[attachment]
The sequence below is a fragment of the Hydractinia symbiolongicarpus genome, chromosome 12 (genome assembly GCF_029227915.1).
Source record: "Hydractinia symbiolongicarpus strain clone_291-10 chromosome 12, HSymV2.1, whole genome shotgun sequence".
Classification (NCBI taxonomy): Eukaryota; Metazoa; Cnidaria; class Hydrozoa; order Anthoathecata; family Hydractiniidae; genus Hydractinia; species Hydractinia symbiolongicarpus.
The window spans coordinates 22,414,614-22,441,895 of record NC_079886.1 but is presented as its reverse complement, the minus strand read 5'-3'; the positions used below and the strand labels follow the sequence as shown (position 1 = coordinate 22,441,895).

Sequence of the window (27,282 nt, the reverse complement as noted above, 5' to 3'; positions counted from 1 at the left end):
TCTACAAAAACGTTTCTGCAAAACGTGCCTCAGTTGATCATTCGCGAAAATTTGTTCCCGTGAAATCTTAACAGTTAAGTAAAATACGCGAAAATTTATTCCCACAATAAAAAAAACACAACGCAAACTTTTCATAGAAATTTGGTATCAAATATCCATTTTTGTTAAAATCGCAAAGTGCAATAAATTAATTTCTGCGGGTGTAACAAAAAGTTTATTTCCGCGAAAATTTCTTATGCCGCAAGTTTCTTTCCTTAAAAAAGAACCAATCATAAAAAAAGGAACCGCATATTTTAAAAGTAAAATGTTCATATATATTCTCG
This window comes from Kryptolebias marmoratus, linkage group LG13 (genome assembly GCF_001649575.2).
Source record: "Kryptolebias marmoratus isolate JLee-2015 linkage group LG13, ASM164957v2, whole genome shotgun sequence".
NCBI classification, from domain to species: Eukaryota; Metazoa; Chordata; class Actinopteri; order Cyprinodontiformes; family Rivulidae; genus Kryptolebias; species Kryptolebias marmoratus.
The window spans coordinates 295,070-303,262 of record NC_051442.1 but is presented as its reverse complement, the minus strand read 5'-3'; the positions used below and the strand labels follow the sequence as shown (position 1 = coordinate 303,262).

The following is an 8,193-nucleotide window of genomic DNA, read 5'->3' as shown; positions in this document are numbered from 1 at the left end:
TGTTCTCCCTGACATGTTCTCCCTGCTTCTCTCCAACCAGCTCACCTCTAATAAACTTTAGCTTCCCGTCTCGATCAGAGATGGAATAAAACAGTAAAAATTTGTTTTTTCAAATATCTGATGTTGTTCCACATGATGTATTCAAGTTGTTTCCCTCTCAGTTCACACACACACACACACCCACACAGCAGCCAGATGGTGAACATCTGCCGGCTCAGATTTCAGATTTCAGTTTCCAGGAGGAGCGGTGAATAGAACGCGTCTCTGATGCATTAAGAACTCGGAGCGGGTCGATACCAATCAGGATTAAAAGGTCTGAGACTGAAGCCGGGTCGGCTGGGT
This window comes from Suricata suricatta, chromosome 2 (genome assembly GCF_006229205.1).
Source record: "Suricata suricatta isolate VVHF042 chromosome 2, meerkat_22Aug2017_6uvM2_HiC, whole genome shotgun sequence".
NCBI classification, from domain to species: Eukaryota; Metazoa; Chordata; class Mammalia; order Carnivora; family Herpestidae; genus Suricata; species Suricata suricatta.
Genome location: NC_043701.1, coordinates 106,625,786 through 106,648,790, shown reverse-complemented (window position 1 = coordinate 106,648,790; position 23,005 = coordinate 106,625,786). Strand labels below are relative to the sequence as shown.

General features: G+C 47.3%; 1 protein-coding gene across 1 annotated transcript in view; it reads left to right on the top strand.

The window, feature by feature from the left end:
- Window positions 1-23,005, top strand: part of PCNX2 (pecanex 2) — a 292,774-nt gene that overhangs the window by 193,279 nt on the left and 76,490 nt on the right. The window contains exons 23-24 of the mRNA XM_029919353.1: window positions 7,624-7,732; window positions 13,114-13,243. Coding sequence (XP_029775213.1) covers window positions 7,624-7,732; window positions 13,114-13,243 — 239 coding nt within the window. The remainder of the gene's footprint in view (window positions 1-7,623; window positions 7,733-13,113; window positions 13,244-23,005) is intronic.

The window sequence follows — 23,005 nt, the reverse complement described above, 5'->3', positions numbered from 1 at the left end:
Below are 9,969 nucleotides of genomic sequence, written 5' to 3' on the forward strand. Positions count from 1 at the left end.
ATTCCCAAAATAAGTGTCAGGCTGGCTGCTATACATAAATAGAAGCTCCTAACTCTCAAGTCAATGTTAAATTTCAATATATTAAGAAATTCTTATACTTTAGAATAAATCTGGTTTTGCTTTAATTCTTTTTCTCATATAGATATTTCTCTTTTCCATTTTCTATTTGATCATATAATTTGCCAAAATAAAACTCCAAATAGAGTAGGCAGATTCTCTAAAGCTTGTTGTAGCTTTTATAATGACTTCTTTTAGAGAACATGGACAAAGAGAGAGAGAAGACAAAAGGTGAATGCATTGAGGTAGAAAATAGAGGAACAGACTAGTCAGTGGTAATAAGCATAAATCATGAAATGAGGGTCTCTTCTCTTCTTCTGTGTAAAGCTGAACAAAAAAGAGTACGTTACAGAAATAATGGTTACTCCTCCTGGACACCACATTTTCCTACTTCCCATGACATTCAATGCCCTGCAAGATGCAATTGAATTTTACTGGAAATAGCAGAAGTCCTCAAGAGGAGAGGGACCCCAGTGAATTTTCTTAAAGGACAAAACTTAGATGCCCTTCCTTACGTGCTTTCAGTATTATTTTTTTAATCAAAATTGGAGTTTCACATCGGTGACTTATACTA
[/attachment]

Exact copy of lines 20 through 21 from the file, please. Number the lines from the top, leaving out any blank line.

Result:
The window sequence follows — 23,005 nt, the reverse complement described above, 5'->3', positions numbered from 1 at the left end:
Below are 9,969 nucleotides of genomic sequence, written 5' to 3' on the forward strand. Positions count from 1 at the left end.